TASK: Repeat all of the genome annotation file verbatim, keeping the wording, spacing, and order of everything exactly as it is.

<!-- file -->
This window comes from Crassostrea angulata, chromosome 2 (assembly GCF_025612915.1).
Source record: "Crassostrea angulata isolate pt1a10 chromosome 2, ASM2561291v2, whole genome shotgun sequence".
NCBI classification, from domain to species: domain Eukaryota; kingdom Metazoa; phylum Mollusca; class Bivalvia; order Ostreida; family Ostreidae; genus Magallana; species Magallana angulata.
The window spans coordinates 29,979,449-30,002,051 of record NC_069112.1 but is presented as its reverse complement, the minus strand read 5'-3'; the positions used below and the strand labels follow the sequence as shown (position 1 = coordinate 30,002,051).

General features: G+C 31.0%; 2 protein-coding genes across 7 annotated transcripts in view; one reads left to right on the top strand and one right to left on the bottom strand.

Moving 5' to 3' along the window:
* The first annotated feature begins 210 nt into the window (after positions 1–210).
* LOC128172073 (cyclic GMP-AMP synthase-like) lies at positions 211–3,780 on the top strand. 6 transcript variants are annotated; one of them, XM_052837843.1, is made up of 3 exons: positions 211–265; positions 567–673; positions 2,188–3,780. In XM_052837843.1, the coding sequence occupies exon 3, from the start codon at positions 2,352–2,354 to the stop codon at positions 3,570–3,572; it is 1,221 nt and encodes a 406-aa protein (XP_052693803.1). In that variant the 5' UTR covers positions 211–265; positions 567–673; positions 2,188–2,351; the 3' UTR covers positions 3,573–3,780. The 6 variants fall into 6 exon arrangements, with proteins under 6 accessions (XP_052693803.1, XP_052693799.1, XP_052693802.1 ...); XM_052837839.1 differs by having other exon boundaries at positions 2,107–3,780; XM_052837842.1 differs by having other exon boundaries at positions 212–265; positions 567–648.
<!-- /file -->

This window comes from Crassostrea angulata, chromosome 2 (assembly GCF_025612915.1).
Source record: "Crassostrea angulata isolate pt1a10 chromosome 2, ASM2561291v2, whole genome shotgun sequence".
NCBI classification, from domain to species: domain Eukaryota; kingdom Metazoa; phylum Mollusca; class Bivalvia; order Ostreida; family Ostreidae; genus Magallana; species Magallana angulata.
The window spans coordinates 29,979,449-30,002,051 of record NC_069112.1 but is presented as its reverse complement, the minus strand read 5'-3'; the positions used below and the strand labels follow the sequence as shown (position 1 = coordinate 30,002,051).

General features: G+C 31.0%; 2 protein-coding genes across 7 annotated transcripts in view; one reads left to right on the top strand and one right to left on the bottom strand.

Moving 5' to 3' along the window:
* The first annotated feature begins 210 nt into the window (after positions 1–210).
* LOC128172073 (cyclic GMP-AMP synthase-like) lies at positions 211–3,780 on the top strand. 6 transcript variants are annotated; one of them, XM_052837843.1, is made up of 3 exons: positions 211–265; positions 567–673; positions 2,188–3,780. In XM_052837843.1, the coding sequence occupies exon 3, from the start codon at positions 2,352–2,354 to the stop codon at positions 3,570–3,572; it is 1,221 nt and encodes a 406-aa protein (XP_052693803.1). In that variant the 5' UTR covers positions 211–265; positions 567–673; positions 2,188–2,351; the 3' UTR covers positions 3,573–3,780. The 6 variants fall into 6 exon arrangements, with proteins under 6 accessions (XP_052693803.1, XP_052693799.1, XP_052693802.1 ...); XM_052837839.1 differs by having other exon boundaries at positions 2,107–3,780; XM_052837842.1 differs by having other exon boundaries at positions 212–265; positions 567–648.